This article was posted on the web site of the Sand Mountain Reporter on June 15, 2012.
Hewett Memorial United Methodist Church normally has two services: a contemporary service and a traditional service. However, churchgoers participated in a new kind of worship experience, called Hewett Live 2.0, Sunday.
The event brought everyone together in one service that incorporated use of modern technology in an effort to engage the congregation.
“The intention is to wire ourselves as congregation into a wired world of 20-45 years old and incorporate the worshiping of God in that where so often the idea of a laptop or iPhone is taboo because it is considered too immature or too playful,” said Hewett pastor Jeff Ponder-Twardy.
The “proof of concept” service was a trial run of the idea, which has been tossed about among church leaders for several months.
“It’s really a step out from both places,” Ponder-Twardy said “The intention of this service was really to address what we’re seeing, in effect, what the expectations are today with adults and children. Wherever they go, they have an opportunity to wire themselves through the Internet into an experience.”
As 10 a.m. rolled around Sunday morning, everyone found their seats and a voice came over the sound system encouraging members of the congregation to use their smartphones, iPads and laptops to take pictures and video. They were asked to log onto Facebook and Twitter and “tell people how exciting it is in this church today.”
Pictures and video of the service appeared throughout the Hewett Live event page on Facebook.
“Awesome service!! Thank you so much for letting us be a part of it!” posted church member Amy Russell, who watched the service with her family over the Internet via Skype from their home in England.
During several “social media breaks,” church member Shelby Cochran engaged the congregation in questions relating to the sermon, asking them to post their answers online and share live with the crowd.
“We asked a question and asked for immediate response,” Ponder-Twardy said. “The questions weren’t merely Internet related. To me it was this incorporation. As a pastor, I long for those moments when there is an incorporation of what you’re trying to communicate with the congregation. It was like we were literally sitting around a big round table.”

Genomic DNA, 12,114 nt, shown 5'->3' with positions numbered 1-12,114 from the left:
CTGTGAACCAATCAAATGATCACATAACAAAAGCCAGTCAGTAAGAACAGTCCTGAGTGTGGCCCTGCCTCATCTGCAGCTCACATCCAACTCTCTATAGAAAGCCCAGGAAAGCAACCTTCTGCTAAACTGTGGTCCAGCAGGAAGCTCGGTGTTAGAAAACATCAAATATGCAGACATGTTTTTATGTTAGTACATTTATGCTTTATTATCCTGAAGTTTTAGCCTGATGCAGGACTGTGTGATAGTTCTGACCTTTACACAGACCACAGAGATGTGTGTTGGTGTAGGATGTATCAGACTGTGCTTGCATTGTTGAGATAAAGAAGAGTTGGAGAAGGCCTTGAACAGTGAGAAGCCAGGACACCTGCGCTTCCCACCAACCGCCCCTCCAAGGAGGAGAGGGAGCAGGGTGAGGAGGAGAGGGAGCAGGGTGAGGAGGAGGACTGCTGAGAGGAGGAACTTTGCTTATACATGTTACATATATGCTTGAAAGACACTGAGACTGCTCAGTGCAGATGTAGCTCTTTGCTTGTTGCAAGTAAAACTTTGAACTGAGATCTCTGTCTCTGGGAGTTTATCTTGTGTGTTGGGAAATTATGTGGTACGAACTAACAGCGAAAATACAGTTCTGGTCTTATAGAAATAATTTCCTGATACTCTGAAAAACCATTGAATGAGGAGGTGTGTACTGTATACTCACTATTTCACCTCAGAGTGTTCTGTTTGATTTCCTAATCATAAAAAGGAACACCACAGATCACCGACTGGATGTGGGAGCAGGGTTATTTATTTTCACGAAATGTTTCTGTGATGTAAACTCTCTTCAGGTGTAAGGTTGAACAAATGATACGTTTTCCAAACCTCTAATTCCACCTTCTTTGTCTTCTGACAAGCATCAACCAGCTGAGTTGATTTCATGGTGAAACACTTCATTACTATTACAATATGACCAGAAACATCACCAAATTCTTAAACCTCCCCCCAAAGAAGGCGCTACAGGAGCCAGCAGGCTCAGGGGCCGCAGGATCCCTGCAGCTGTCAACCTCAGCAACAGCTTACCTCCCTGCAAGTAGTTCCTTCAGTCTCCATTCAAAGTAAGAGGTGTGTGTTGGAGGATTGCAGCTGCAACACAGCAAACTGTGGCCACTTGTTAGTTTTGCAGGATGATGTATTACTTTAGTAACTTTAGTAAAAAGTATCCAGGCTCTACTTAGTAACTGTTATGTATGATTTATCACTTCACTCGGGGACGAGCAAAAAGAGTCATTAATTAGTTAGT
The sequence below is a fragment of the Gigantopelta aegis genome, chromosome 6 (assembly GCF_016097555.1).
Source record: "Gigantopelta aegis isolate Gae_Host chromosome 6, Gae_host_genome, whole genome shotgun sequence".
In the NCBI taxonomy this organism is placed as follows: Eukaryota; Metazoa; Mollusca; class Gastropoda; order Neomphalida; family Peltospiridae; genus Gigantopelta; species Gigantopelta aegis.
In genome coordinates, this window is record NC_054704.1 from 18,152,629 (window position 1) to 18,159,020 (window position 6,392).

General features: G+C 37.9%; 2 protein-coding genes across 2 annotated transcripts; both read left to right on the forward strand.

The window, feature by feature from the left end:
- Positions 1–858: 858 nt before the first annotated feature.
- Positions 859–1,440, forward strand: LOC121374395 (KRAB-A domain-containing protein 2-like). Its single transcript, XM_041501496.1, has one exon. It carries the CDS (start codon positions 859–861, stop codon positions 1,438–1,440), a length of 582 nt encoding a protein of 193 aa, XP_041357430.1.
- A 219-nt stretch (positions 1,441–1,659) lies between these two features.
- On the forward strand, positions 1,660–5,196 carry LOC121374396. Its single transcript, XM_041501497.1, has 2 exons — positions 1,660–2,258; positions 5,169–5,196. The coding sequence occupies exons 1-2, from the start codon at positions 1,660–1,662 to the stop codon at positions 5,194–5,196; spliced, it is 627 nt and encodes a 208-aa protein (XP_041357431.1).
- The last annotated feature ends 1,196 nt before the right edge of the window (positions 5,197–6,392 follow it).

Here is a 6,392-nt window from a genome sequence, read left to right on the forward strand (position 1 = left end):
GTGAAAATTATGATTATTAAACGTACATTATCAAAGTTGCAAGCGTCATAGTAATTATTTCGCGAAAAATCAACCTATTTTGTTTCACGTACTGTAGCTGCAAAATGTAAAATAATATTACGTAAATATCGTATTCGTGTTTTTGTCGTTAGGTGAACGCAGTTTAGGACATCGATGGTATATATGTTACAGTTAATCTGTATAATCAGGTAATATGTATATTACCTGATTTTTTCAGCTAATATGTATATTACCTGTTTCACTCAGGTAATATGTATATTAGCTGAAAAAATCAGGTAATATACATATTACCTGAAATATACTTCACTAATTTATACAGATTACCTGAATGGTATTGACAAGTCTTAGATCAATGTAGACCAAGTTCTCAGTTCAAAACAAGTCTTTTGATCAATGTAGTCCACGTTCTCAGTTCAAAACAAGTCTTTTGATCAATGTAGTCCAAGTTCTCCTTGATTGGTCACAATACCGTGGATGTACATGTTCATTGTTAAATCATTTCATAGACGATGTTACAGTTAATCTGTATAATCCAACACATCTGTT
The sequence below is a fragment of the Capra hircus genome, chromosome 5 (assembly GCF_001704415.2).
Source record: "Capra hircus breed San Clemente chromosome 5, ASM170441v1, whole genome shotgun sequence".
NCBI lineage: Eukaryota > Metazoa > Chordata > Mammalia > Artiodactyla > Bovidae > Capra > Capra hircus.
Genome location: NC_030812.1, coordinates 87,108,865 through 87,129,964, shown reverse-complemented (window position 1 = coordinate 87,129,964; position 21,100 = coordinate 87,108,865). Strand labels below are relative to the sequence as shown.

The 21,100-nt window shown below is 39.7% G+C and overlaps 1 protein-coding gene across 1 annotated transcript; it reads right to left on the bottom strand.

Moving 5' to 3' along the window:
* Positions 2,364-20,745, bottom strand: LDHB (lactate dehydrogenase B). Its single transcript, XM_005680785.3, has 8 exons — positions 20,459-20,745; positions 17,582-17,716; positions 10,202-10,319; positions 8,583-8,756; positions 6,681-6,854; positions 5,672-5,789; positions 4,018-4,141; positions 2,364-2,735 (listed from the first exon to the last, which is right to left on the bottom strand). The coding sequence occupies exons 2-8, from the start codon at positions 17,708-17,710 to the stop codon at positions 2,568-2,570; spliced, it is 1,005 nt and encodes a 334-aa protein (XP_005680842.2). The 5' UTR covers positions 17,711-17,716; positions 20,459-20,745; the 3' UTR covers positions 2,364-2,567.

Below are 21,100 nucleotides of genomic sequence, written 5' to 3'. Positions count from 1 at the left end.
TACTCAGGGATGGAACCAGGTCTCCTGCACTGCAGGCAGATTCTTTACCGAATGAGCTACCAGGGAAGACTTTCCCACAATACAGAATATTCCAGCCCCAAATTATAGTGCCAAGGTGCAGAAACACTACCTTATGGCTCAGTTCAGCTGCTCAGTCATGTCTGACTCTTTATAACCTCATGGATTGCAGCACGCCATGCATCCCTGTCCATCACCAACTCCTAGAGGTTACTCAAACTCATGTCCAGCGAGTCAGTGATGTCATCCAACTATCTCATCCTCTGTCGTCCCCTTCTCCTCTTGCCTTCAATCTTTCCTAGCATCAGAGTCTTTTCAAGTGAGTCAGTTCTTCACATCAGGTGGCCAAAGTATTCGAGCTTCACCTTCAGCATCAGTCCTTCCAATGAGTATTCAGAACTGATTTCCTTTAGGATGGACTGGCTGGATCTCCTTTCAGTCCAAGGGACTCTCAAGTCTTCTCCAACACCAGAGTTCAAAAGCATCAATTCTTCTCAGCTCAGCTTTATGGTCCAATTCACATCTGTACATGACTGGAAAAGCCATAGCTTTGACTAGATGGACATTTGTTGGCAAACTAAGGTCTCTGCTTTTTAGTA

Marshall County Assistant District Attorney and District Judge elect Mitch Floyd shared his testimony during a live interview, and Ponder-Twardy delivered a message from Psalm 102:16-22 in which he conveyed God’s ability to “set us free” and a call to record God’s work.
“We record so that we have a reason to praise God,” he said. “The agenda of God is this: He sets people free.”
Attendees were able to type, save and share notes on the sermon through the church’s YouVersion page.
Ponder-Twardy later shared his excitement at seeing the congregation’s participation and enthusiasm during the service.
“It almost felt like the building bounced,” he said. “The building leapt. That’s the picture I have. When they were singing ‘I’ll Fly Away,’ it felt like the building itself was moving. That was very cool. When the congregation was showing appreciation for the music, to me it was very heartfelt.”
After talking with several members later, Ponder-Twardy said the overall opinion was the service was “exciting.”
“They liked being all together and seeing the sanctuary full,” he said. “It was very much a homecoming for some to be part of the worship experience. In that regard it was very good.”
To Ponder-Twardy’s surprise, the younger members of the church weren’t as fond of the technological aspects of the service.
“They said although they enjoyed it, they found it sometimes too rehearsed,” he said. “That was kind of an interesting reaction from the younger folks. That’s pretty consistent. They felt there were some aspects of the music that were performance oriented and not worship from the heart.”
Ponder-Twardy also said some church members found the incorporation of technology and social media “distracting.” The church’s administrative board plans to discuss the service and vote whether or not to make the change permanent during its regular meeting next month.
“We will discuss it wholeheartedly and vote on it,” Ponder-Twardy said. “Even if the board disapproves of the proposal as it is now written, my belief is it will prompt us to entertain options regarding a worship service like this.
“It was energy-filled, and people enjoyed it. The attitude consistently is that it was wonderful with everybody being together.”
© 2012 sandmountainreporter.com. All rights reserved. Reprinted with permission.